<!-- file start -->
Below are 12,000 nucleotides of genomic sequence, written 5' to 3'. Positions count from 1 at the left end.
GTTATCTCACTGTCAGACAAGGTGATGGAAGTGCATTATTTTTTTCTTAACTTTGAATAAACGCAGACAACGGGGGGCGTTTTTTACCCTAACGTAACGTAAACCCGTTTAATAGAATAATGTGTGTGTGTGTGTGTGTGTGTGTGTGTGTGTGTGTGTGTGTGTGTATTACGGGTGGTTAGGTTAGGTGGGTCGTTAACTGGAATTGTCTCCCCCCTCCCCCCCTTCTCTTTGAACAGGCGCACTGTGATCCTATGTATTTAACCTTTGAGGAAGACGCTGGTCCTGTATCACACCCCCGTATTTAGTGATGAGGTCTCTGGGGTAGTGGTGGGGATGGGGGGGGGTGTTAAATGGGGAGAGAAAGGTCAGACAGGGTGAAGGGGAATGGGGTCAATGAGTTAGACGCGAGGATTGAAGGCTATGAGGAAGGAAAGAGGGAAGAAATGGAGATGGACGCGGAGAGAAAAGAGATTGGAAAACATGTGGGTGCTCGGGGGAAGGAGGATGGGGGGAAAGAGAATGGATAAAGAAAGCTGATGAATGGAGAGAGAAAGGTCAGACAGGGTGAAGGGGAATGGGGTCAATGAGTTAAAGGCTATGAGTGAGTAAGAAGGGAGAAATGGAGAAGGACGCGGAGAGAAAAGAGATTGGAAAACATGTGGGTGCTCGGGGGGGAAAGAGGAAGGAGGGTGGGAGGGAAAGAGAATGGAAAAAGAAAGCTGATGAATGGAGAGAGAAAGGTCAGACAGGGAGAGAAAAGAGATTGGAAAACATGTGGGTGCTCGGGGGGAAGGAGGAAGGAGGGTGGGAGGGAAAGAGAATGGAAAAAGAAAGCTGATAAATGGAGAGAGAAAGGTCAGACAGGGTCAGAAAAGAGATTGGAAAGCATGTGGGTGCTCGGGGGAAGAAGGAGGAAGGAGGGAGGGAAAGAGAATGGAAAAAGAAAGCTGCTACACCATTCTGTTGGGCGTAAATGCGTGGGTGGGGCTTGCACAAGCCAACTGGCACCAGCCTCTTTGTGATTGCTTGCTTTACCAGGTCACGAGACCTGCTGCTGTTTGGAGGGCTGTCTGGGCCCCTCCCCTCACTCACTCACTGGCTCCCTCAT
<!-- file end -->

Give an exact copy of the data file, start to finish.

Below are 12,000 nucleotides of genomic sequence, written 5' to 3'. Positions count from 1 at the left end.
GTTATCTCACTGTCAGACAAGGTGATGGAAGTGCATTATTTTTTTCTTAACTTTGAATAAACGCAGACAACGGGGGGCGTTTTTTACCCTAACGTAACGTAAACCCGTTTAATAGAATAATGTGTGTGTGTGTGTGTGTGTGTGTGTGTGTGTGTGTGTGTGTGTGTATTACGGGTGGTTAGGTTAGGTGGGTCGTTAACTGGAATTGTCTCCCCCCTCCCCCCCTTCTCTTTGAACAGGCGCACTGTGATCCTATGTATTTAACCTTTGAGGAAGACGCTGGTCCTGTATCACACCCCCGTATTTAGTGATGAGGTCTCTGGGGTAGTGGTGGGGATGGGGGGGGGTGTTAAATGGGGAGAGAAAGGTCAGACAGGGTGAAGGGGAATGGGGTCAATGAGTTAGACGCGAGGATTGAAGGCTATGAGGAAGGAAAGAGGGAAGAAATGGAGATGGACGCGGAGAGAAAAGAGATTGGAAAACATGTGGGTGCTCGGGGGAAGGAGGATGGGGGGAAAGAGAATGGATAAAGAAAGCTGATGAATGGAGAGAGAAAGGTCAGACAGGGTGAAGGGGAATGGGGTCAATGAGTTAAAGGCTATGAGTGAGTAAGAAGGGAGAAATGGAGAAGGACGCGGAGAGAAAAGAGATTGGAAAACATGTGGGTGCTCGGGGGGGAAAGAGGAAGGAGGGTGGGAGGGAAAGAGAATGGAAAAAGAAAGCTGATGAATGGAGAGAGAAAGGTCAGACAGGGAGAGAAAAGAGATTGGAAAACATGTGGGTGCTCGGGGGGAAGGAGGAAGGAGGGTGGGAGGGAAAGAGAATGGAAAAAGAAAGCTGATAAATGGAGAGAGAAAGGTCAGACAGGGTCAGAAAAGAGATTGGAAAGCATGTGGGTGCTCGGGGGAAGAAGGAGGAAGGAGGGAGGGAAAGAGAATGGAAAAAGAAAGCTGCTACACCATTCTGTTGGGCGTAAATGCGTGGGTGGGGCTTGCACAAGCCAACTGGCACCAGCCTCTTTGTGATTGCTTGCTTTACCAGGTCACGAGACCTGCTGCTGTTTGGAGGGCTGTCTGGGCCCCTCCCCTCACTCACTCACTGGCTCCCTCAT